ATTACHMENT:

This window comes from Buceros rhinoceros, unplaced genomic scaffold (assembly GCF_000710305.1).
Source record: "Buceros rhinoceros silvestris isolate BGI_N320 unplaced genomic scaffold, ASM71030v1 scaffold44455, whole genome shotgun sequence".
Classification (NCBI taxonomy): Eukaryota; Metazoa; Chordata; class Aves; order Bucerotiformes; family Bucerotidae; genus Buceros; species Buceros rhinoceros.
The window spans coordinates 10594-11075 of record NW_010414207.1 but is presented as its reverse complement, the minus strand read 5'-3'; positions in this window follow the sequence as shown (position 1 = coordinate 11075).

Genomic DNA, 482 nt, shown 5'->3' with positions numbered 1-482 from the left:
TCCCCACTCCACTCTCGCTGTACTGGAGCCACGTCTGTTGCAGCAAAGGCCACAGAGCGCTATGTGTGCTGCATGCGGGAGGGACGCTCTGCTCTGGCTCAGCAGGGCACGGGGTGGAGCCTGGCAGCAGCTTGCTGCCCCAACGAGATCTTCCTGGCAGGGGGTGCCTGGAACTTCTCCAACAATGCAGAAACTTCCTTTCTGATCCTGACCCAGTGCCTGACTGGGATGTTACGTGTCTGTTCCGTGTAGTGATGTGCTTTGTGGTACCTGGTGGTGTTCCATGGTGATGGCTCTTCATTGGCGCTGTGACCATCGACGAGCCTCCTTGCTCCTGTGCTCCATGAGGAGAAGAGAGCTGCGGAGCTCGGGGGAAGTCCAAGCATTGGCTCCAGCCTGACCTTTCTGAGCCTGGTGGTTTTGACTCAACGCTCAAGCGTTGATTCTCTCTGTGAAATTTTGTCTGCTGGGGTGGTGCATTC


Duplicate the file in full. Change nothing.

This window comes from Buceros rhinoceros, unplaced genomic scaffold (assembly GCF_000710305.1).
Source record: "Buceros rhinoceros silvestris isolate BGI_N320 unplaced genomic scaffold, ASM71030v1 scaffold44455, whole genome shotgun sequence".
Classification (NCBI taxonomy): Eukaryota; Metazoa; Chordata; class Aves; order Bucerotiformes; family Bucerotidae; genus Buceros; species Buceros rhinoceros.
The window spans coordinates 10594-11075 of record NW_010414207.1 but is presented as its reverse complement, the minus strand read 5'-3'; positions in this window follow the sequence as shown (position 1 = coordinate 11075).

Genomic DNA, 482 nt, shown 5'->3' with positions numbered 1-482 from the left:
TCCCCACTCCACTCTCGCTGTACTGGAGCCACGTCTGTTGCAGCAAAGGCCACAGAGCGCTATGTGTGCTGCATGCGGGAGGGACGCTCTGCTCTGGCTCAGCAGGGCACGGGGTGGAGCCTGGCAGCAGCTTGCTGCCCCAACGAGATCTTCCTGGCAGGGGGTGCCTGGAACTTCTCCAACAATGCAGAAACTTCCTTTCTGATCCTGACCCAGTGCCTGACTGGGATGTTACGTGTCTGTTCCGTGTAGTGATGTGCTTTGTGGTACCTGGTGGTGTTCCATGGTGATGGCTCTTCATTGGCGCTGTGACCATCGACGAGCCTCCTTGCTCCTGTGCTCCATGAGGAGAAGAGAGCTGCGGAGCTCGGGGGAAGTCCAAGCATTGGCTCCAGCCTGACCTTTCTGAGCCTGGTGGTTTTGACTCAACGCTCAAGCGTTGATTCTCTCTGTGAAATTTTGTCTGCTGGGGTGGTGCATTC